Unabomber’s tech skating sensation talks LA, Get Lesta and cool bosses.
Nottingham has always loomed large in British skateboarding culture. Served admirably down the ages by the legendary Rollersnakes skateshop, whose 1991 video ‘540’ bridged two eras through skating’s doldrum years, and home to a once-famous Market Square spot; soon the subject of a skating ban.
The ban served to shift the Nottingham scene into a new direction, one where versatile hotshots like Will Golding picked up the mantle from the likes of Craig Smedley, Alan Rushbrooke and 'Harry' Cuthbertson to lift the Midlands skate scene to new levels of radness. The last trick in this edit is ridiculous by any measure.
We grabbed Will at work on Friday morning for a hushed natter.
Morning Will! Tell me what you are doing right now.
I'm at work at the moment. I'm training to be a Healthcare Assistant but I'm taking a few minutes out now for this interview!
Wow, how cool is your boss?
Let’s go back: I read an interview with you where you talked about ‘getting your name out there’, so let’s do that bit. What are your vital statistics and what do you want people to know about you? This is going out in four languages, by the way…
I'm Will Golding, 21 years old, I'm from Nottingham, England and I've been skating for 11 years. Some really kind companies help me out so I'll give them a shout out, if I can? DVS, Unabomber Skateboards, Mighty Healthy, Neff, Destructo, Supertoxic and 42 Skate Shop!
What’s the best place in the Midlands for skating?
The Midlands is good, there are a few good cities here, but Nottingham has some amazing spots that I skate every week and never get tired of. Derby is about 15 minutes away and there are some good spots there too. As long as I'm riding my skateboard with my friends, then I'm happy.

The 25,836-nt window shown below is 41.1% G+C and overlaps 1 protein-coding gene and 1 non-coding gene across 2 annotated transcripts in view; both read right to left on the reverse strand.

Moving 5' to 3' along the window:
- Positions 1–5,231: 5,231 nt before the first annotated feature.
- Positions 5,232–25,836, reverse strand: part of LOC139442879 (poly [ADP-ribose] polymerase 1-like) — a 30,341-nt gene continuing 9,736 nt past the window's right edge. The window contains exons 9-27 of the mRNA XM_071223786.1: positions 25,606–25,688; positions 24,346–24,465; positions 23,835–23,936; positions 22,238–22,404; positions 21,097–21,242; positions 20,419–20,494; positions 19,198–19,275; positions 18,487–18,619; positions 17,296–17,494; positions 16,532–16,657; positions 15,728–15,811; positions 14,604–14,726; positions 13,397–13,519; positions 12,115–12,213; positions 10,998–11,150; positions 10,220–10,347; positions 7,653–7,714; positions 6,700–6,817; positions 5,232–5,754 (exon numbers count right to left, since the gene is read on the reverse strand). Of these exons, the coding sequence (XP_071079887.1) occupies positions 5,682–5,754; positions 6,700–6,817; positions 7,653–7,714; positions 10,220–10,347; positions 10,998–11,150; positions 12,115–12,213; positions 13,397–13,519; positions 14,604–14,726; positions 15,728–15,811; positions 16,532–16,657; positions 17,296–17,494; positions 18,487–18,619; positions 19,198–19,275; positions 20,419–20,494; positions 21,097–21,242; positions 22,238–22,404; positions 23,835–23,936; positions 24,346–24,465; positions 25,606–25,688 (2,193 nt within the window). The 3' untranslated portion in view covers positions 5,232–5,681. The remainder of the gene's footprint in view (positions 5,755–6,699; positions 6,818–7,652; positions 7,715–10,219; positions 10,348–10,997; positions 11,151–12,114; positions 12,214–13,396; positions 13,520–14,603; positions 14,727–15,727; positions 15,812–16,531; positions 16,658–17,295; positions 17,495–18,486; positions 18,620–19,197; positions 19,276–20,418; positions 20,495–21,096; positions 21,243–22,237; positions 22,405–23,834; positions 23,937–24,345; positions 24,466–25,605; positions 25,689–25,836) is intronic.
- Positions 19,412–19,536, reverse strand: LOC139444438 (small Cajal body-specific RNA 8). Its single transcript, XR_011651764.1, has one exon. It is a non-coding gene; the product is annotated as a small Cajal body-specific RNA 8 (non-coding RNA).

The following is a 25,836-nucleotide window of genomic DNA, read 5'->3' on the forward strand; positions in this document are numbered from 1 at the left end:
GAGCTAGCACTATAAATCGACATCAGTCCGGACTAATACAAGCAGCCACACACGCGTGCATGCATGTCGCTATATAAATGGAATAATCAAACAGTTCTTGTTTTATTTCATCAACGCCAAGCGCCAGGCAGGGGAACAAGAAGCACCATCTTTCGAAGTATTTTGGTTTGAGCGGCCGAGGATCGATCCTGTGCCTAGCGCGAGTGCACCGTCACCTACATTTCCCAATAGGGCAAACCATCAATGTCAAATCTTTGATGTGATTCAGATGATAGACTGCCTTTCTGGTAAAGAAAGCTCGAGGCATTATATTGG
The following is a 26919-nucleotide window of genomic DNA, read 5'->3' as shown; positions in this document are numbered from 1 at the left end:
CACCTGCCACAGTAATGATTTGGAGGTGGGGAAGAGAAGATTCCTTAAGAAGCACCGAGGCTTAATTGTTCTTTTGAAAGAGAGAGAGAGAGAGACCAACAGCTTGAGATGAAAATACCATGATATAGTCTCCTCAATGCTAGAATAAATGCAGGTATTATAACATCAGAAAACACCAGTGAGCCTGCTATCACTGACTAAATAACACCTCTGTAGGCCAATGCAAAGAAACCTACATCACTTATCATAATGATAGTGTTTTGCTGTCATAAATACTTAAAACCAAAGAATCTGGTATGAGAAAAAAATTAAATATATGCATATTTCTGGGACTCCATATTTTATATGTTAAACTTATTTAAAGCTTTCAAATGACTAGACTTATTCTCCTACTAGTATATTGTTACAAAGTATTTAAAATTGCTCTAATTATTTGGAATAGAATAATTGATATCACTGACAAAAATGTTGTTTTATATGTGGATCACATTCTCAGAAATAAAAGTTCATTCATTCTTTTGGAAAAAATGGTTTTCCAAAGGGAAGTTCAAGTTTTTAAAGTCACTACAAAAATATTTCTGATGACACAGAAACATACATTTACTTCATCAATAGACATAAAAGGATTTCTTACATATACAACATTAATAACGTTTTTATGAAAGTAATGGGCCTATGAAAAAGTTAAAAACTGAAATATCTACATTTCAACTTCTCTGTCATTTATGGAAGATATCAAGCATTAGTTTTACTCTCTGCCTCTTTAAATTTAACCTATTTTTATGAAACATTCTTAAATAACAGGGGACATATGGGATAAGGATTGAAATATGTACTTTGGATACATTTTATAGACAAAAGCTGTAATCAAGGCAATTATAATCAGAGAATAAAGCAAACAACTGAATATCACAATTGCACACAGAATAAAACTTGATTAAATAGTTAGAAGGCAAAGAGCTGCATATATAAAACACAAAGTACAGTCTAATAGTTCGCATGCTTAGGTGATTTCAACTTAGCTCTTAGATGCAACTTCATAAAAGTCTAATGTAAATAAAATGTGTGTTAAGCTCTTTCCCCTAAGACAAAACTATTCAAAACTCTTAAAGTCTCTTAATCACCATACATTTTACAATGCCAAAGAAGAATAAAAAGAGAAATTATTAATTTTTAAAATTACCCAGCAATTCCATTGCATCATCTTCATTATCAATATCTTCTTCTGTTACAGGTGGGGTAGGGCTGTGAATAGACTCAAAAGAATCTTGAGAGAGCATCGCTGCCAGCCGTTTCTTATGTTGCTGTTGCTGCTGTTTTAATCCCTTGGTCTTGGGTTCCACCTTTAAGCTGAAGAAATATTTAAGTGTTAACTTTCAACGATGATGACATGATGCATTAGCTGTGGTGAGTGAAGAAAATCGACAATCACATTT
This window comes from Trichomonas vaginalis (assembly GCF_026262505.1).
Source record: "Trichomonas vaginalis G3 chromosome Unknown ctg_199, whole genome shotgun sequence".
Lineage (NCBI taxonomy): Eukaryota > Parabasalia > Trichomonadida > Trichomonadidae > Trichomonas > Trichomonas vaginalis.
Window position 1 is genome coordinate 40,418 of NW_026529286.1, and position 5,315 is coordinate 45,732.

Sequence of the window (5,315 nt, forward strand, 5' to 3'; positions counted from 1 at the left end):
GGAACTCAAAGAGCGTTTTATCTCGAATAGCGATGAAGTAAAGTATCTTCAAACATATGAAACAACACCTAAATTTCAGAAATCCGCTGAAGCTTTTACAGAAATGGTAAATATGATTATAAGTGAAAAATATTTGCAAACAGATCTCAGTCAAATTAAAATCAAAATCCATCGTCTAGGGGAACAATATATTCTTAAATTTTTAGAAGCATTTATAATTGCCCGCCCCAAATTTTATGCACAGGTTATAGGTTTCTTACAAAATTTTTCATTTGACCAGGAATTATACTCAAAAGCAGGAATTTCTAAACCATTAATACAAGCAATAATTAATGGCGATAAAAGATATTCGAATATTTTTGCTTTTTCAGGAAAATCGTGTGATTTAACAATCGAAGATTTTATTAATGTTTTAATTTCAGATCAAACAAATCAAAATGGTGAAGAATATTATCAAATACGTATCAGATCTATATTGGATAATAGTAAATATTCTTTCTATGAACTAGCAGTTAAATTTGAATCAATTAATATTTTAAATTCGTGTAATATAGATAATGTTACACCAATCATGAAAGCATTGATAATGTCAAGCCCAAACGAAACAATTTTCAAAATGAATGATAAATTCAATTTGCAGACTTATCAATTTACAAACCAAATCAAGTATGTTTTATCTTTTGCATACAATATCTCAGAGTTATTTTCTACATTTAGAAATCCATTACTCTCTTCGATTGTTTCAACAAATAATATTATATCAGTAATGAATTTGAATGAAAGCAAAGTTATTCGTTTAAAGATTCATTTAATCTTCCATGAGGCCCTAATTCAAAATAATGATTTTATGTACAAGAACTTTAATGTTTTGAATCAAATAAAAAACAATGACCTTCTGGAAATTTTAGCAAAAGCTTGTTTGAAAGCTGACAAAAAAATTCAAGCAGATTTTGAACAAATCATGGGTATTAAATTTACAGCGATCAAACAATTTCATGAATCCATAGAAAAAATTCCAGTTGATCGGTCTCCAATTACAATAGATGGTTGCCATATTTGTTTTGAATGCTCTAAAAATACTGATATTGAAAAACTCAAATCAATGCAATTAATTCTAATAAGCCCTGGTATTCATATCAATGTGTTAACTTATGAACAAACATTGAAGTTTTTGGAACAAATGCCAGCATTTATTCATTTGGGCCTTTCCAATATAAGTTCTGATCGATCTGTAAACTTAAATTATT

Unabomber has strong historical ties to Nottingham. What was your introduction to the Nottingham scene like?
The Market Square was the place to be when I stared skating. Every Nottingham skateboarder would be there on a Sunday, so I got to know a few names that way. Then a skatepark was built five minutes from my house and I'd meet people there too. Nottingham has always had a good skate scene and I've loved Unabomber since it started.
Who is the best skater ever to ride for Unabomber?
Scott Whittaker. Best style and all-round best human being.
Can you explain the Get Lesta phenomenon for our foreign friends tuning in?
Leicester is about an hour south of Nottingham. A group of us skaters and a filmer would meet up at the weekend and film. Callun (Loomes) decided to call it Get Lesta and it stuck. Now we have T- shirts and we filmed a full-length video about six months ago.
Some of the footage from your Checkout is shot in LA. How was that whole experience for you?
LA was the best; amazing weather and perfect skate spots. I'd love to move there one day. We met one of the filmers at The Berrics, so we got to skate there most mornings which was cool. We'd go street skating in the afternoon when it wasn't too hot. We're planning a Get Lesta trip there at Easter, actually. Should be fun!
What did you think of the standard of skating there versus elsewhere that you've been or seen?
Everyone in America is good. We spent one day at the Venice Beach skatepark and the local kids are ridiculous. I watched them skate a huge pool like a miniramp. I suppose it's the same everywhere - If you were to spend the day at MACBA you'd see the locals destroy it just the same.
Josh Kalis recently said he feels bad for young skaters trying to come up right now, presumably because the standard is stratospheric but the windows of opportunity are a lot narrower. What is it like from your point of view?
I agree; the standard has been upped a lot in the past few years. I think the best thing you can do is have fun and don't worry about it too much. Show your face at a few local comps and get yourself out there a bit. Maybe send some footage into a few companies, then it'll hopefully work out.
Is being a fully-fledged pro a dream of yours, even if it required moving to America?
Not really. I mean, I'd love to, but I couldn't see it happening. Turning pro is hard in England, I'd love to skate every day for the rest of my life but my body - and the weather - wouldn't let me. At the minute I'm working full time and skating three times a week after work and both days at the weekend. As long as I'm enjoying skateboarding, then I'm happy.
The last trick in your part, the hardflip backtail 270 shove out. How many tries, truthfully?
That was the first one I had filmed, actually. I'd say it took about 10 to 15 tries. You get kicked out of that spot pretty quick, so you have to get it and go.
I’ll let you get back to work Will. Any last thoughts for us?
Just thanks to everyone; friends, family, sponsors. Go skate! Hope this was all right!